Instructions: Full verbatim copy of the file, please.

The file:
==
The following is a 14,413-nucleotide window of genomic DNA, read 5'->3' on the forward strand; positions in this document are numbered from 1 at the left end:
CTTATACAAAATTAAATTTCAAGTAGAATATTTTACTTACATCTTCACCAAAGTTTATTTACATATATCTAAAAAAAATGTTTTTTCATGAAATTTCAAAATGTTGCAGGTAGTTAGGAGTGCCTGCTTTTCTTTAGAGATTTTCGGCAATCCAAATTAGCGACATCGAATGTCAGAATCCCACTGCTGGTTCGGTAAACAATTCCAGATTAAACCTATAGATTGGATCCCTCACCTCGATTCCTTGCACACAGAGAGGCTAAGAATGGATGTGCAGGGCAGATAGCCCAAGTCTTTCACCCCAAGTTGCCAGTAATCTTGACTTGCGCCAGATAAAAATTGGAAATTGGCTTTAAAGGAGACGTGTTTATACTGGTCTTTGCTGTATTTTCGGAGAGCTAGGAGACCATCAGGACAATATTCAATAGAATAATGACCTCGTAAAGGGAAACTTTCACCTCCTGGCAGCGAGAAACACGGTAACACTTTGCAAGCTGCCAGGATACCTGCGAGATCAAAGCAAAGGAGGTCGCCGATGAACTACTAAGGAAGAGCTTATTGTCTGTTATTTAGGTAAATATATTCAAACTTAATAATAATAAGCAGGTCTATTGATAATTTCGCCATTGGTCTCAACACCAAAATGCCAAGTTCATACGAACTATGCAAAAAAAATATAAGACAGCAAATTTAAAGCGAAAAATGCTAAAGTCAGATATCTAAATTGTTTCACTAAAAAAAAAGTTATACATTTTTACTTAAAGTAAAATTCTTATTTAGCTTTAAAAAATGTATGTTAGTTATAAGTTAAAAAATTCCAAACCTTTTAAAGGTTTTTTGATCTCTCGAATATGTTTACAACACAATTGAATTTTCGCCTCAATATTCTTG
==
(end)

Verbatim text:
The following is a 14,413-nucleotide window of genomic DNA, read 5'->3' on the forward strand; positions in this document are numbered from 1 at the left end:
CTTATACAAAATTAAATTTCAAGTAGAATATTTTACTTACATCTTCACCAAAGTTTATTTACATATATCTAAAAAAAATGTTTTTTCATGAAATTTCAAAATGTTGCAGGTAGTTAGGAGTGCCTGCTTTTCTTTAGAGATTTTCGGCAATCCAAATTAGCGACATCGAATGTCAGAATCCCACTGCTGGTTCGGTAAACAATTCCAGATTAAACCTATAGATTGGATCCCTCACCTCGATTCCTTGCACACAGAGAGGCTAAGAATGGATGTGCAGGGCAGATAGCCCAAGTCTTTCACCCCAAGTTGCCAGTAATCTTGACTTGCGCCAGATAAAAATTGGAAATTGGCTTTAAAGGAGACGTGTTTATACTGGTCTTTGCTGTATTTTCGGAGAGCTAGGAGACCATCAGGACAATATTCAATAGAATAATGACCTCGTAAAGGGAAACTTTCACCTCCTGGCAGCGAGAAACACGGTAACACTTTGCAAGCTGCCAGGATACCTGCGAGATCAAAGCAAAGGAGGTCGCCGATGAACTACTAAGGAAGAGCTTATTGTCTGTTATTTAGGTAAATATATTCAAACTTAATAATAATAAGCAGGTCTATTGATAATTTCGCCATTGGTCTCAACACCAAAATGCCAAGTTCATACGAACTATGCAAAAAAAATATAAGACAGCAAATTTAAAGCGAAAAATGCTAAAGTCAGATATCTAAATTGTTTCACTAAAAAAAAAGTTATACATTTTTACTTAAAGTAAAATTCTTATTTAGCTTTAAAAAATGTATGTTAGTTATAAGTTAAAAAATTCCAAACCTTTTAAAGGTTTTTTGATCTCTCGAATATGTTTACAACACAATTGAATTTTCGCCTCAATATTCTTG